Getting great coffee to market might seem like a simple proposal. Farmers grow the coffee, we drink the coffee, and diverse actors in between perform specialized tasks that add value to the product – tasks for which they are rewarded with a share of what we pay for the coffee. In the case of coffees of extraordinary quality, the rewards to farmers and roasters – and prices for us as consumers – should be a bit higher, creating incentives all along the line for increased investment in improved quality. At least, that is the way it should be. But in Guatemala, that logic seems to be breaking down.
It is bad enough that in many regions there is precious little price differentiation for high-quality coffees, which removes the incentive for farmers to invest time, effort and money in processes that will increase quality. But the very logic of the value chain seems not to hold. Farmers and farmer organizations who understand the logic of the coffee chain have been working for years to capture more of the value added to their coffee by doing as much of the post-harvest processing as they can – wet milling, drying and, in the case of some of the larger and better-capitalized organizations, dry milling and exporting. For each of these processes, farmers and farmer organizations avoid paying specialized service providers and capture a bit more of the retail price of our coffee.
On visits with farmers in Guatemala this harvest season, I found that the prices being offered by intermediaries for unprocessed cherries were awfully high. Implausibly high. High prices might sound like good news. To many farm families with acute financial needs, high prices mean welcome relief from financial stress over the short term. But high prices are eroding incentives for quality and value-added post-harvest processing, and undermining smallholder farmer organizations – dynamics that make long-term prospects dim, indeed.
Here is a comparison of the prices farmers were getting in the field, converted to dollars, for selling coffee at different points in the process:
The difference between the prices offered for unprocessed cherries and washed parchment coffee is unusually low. On a recent visit to El Salvador, for example, farmers told me that this price difference was more like 30 cents per pound – a much more typical differential and of course, a much greater incentive to process the coffee!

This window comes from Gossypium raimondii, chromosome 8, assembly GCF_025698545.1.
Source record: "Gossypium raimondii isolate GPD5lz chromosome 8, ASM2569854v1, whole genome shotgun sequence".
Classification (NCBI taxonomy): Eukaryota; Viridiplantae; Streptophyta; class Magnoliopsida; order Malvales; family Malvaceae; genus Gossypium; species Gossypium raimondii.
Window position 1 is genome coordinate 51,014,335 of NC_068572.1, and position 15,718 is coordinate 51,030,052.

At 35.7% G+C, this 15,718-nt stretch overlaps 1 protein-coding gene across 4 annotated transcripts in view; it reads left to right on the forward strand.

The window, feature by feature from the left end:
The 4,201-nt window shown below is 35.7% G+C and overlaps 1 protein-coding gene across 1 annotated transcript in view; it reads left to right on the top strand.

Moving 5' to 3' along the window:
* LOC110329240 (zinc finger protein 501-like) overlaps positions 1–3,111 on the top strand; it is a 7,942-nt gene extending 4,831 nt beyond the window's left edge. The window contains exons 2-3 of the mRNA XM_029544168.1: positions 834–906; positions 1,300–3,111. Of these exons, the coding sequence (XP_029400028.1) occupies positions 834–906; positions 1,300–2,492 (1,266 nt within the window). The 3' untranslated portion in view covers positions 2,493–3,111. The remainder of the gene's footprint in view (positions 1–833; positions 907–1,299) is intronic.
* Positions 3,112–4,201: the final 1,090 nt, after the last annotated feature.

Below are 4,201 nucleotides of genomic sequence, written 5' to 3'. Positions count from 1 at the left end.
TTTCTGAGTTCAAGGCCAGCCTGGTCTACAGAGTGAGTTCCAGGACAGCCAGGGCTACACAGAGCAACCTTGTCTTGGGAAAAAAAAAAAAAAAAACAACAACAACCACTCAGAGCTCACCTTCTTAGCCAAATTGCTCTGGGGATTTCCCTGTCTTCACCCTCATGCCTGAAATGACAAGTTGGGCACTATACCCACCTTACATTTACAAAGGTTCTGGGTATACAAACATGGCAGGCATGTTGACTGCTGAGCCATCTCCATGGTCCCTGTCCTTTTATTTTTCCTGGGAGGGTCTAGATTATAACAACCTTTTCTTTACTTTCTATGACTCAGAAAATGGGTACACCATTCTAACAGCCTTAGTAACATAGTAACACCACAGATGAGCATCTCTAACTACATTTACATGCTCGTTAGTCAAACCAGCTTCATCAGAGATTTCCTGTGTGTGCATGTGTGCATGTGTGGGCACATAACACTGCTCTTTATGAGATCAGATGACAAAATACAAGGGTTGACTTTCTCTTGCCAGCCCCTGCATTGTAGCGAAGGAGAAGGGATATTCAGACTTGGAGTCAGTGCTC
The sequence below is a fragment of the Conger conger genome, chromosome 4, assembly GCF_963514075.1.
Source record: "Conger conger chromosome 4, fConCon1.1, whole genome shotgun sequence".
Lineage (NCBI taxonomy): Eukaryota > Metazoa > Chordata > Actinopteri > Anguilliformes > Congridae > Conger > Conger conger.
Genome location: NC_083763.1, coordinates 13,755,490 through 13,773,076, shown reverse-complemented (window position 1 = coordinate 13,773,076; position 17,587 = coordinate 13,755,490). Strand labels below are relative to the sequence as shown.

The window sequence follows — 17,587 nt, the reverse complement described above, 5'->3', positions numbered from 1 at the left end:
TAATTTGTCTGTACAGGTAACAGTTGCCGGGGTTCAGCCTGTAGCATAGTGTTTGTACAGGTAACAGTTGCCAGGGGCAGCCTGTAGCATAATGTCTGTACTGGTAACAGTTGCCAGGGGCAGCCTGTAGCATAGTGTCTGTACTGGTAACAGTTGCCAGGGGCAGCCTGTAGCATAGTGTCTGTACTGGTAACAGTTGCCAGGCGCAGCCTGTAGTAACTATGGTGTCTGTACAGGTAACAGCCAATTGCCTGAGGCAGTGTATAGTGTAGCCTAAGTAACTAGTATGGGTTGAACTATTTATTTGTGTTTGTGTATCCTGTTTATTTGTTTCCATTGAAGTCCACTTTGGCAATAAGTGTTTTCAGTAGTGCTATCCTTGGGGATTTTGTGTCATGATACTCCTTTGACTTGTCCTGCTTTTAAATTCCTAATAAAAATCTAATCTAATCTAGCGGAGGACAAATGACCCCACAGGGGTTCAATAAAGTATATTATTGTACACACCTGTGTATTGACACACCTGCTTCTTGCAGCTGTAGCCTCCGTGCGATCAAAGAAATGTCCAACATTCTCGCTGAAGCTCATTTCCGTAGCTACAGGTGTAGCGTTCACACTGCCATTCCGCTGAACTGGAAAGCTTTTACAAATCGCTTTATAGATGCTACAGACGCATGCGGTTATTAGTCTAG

Imagine if you could earn almost as much by picking your coffee, selling it and being done with as you could if you wet milled and dried it, a process that involves: investment in a wet mill and drying technology, pulping your coffee, fermenting it, washing it, drying it, performing necessary maintenance on your milling equipment, etc.
The other issue is that the intermediaries are paying cash-on-the-barrel for coffee cherries. By contrast, most smallholder farmer organizations that have the capacity to mill their members’ coffee don’t have the kind of financing available to offer 100 percent of the coffee’s final value at the time it is turned in to the mill. If organizations have access to “pre-harvest finance” at all, it is more commonly around 50-60 percent of the coffee’s value, with the rest coming after the coffee has been exported and paid for by the importer. That means that in order to qualify for the 6-cent-per-pound price differential they are seeing in the market, farmers in Guatemala have to wait months for full payment. Few smallholder farmers with pressing financial needs and few savings if any are in a position to accept this proposition because to what economists call the “time discount of money” is greater than the price differential – a fancy way of saying that with such a small difference between the price of cherries and parchment, farmers prefer to accept a lower price for their coffee now than wait for a marginally higher price. When the differential is higher, farmers are more likely to wait it out for full payment, even though this process can be painful.
The consequences of this kind of market can be grave for smallholder farmer organizations, which are essential for improving the long-term well-being of their members but depend on the revenues from coffee sales to finance the services they deliver to their members. When those members are selling to intermediaries and not their organizations, the future of those organizations is in doubt. And without the organizations, farmers are right back where they have been for hundreds of years – taking the prices that intermediaries offer for unprocessed coffee.